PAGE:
Collaborative survey of perinatal loss in planned and unplanned home birthsBMJ 1996; 313 doi: https://doi.org/10.1136/bmj.313.7068.1306 (Published 23 November 1996) Cite this as: BMJ 1996;313:1306
- Northern Region Perinatal Mortality Survey Coordinating Group
- Members of the coordinating group who have served over the past 15 years were: S L Barron, P Blain, C H W Bullough, T Carney, R Gomersall, J Herve, E N Hey, A Irani, F S Johnson, W Lamb, M F Lowry, J B Lawson, R Layton, D Morris, P Morrell, L Parsons, W Reid, A Ryall, R Thomson, M Ward Platt, R G Welch, C Wright, S West, J Wyllie, and G Young. This paper was prepared for the coordinating group by Dr E N Hey.
- Correspondence to: The Survey Coordinator, Maternity Survey Office, 25 Claremont Place, Newcastle upon Tyne NE2 4AA.
- Accepted 8 October 1996
Objective: To document the outcome of planned and unplanned births outside hospital.
Design: Confidential review of every pregnancy ending in stillbirth or neonatal death in which plans had been made for home delivery, irrespective of where delivery eventually occurred. The review was part of a sustained collaborative survey of all perinatal deaths.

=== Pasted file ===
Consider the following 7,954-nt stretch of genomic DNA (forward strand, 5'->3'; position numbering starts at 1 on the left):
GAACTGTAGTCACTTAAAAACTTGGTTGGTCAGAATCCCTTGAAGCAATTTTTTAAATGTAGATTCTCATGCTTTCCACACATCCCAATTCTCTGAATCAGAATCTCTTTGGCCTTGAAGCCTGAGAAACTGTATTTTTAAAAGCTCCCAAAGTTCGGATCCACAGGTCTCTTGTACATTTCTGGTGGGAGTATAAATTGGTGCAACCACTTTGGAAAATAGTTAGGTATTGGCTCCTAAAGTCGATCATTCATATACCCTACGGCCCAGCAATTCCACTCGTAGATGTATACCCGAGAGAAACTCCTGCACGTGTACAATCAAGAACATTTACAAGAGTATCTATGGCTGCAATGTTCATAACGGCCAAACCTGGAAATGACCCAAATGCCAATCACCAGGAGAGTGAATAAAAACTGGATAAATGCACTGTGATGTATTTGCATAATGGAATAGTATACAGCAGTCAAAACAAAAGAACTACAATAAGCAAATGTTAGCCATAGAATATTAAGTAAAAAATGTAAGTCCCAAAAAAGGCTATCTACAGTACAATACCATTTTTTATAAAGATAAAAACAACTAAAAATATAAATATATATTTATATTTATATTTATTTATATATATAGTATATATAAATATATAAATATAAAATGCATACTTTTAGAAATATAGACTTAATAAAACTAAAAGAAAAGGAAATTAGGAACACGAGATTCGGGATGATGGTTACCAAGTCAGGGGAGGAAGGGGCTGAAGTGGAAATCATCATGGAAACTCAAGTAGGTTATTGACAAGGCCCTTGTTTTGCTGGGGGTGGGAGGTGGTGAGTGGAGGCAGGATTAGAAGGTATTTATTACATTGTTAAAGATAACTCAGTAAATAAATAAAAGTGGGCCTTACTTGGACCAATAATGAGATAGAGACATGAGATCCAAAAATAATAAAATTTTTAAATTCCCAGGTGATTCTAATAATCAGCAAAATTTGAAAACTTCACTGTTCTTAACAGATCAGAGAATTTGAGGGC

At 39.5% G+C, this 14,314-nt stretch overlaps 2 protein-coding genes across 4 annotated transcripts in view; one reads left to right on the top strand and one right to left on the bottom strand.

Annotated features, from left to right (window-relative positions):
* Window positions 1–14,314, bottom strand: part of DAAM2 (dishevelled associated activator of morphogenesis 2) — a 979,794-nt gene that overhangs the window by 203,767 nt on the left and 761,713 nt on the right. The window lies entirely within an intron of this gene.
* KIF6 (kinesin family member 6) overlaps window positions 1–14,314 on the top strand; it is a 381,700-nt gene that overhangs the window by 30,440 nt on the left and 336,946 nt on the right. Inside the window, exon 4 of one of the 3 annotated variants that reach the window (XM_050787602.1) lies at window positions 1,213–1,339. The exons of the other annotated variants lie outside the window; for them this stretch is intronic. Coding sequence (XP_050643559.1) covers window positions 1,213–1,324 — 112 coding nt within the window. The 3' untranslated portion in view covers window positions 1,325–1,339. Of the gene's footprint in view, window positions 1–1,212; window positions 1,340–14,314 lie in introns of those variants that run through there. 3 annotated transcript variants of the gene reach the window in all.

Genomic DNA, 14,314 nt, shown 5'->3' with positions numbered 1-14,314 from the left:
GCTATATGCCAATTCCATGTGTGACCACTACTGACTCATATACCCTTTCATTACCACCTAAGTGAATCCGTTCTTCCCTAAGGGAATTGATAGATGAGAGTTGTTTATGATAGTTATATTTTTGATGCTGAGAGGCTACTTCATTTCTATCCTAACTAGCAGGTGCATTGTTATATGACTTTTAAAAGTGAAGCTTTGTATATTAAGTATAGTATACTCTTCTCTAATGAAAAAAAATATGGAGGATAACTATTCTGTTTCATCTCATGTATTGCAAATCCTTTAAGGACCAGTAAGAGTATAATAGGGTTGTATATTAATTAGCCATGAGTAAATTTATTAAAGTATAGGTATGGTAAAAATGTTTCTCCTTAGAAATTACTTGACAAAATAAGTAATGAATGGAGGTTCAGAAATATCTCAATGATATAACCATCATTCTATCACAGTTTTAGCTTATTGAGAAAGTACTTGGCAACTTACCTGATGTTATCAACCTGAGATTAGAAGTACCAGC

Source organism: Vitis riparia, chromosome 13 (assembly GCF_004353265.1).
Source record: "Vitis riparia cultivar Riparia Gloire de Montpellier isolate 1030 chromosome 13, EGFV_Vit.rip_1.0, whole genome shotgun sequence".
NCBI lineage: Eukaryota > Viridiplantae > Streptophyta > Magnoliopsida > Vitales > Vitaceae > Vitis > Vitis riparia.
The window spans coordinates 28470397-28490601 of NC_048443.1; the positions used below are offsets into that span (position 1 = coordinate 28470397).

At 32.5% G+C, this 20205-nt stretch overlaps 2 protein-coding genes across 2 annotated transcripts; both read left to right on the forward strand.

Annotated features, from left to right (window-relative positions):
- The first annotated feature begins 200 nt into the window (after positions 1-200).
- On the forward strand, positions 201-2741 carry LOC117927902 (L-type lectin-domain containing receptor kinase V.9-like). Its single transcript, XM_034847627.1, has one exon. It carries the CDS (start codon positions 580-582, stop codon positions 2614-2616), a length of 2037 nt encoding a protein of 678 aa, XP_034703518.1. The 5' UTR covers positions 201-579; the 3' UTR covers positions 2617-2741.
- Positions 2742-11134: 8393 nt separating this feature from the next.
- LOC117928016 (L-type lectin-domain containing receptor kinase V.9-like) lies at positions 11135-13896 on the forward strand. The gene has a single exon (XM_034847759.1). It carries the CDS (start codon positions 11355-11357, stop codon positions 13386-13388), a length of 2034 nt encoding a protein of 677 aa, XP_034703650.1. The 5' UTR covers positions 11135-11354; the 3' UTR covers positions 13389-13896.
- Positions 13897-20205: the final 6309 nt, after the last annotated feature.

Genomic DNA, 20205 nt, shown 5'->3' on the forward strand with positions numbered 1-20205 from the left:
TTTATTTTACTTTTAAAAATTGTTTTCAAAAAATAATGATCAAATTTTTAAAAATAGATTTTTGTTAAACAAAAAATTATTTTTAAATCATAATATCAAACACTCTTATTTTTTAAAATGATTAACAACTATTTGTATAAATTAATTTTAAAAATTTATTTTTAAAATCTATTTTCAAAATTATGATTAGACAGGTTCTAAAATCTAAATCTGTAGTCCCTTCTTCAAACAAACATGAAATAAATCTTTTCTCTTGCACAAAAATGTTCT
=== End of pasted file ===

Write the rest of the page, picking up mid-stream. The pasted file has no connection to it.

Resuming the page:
Setting: Northern Regional Health Authority area.
Subjects: All 558 691 registered births to women normally resident in the former Northern Regional Health Authority area during 1981–94.
Main outcome measure: Perinatal death.
Results: The estimated perinatal mortality during 1981–94 among women booked for a home birth was 14 deaths in 2888 births. This was less than half that among all women in the region. Only three of the 14 women delivered outside hospital. Independent review suggested that two of the 14 deaths might have been averted by different management. Both births occurred in hospital, and in only one was management before admission of the mother judged inappropriate. Perinatal loss to the 64 women who booked for hospital delivery but delivered outside and to the 67 women who delivered outside hospital without ever making arrangements to receive professional care during labour accounted for the high perinatal mortality (134 deaths in 3466 deliveries) among all births outside hospital.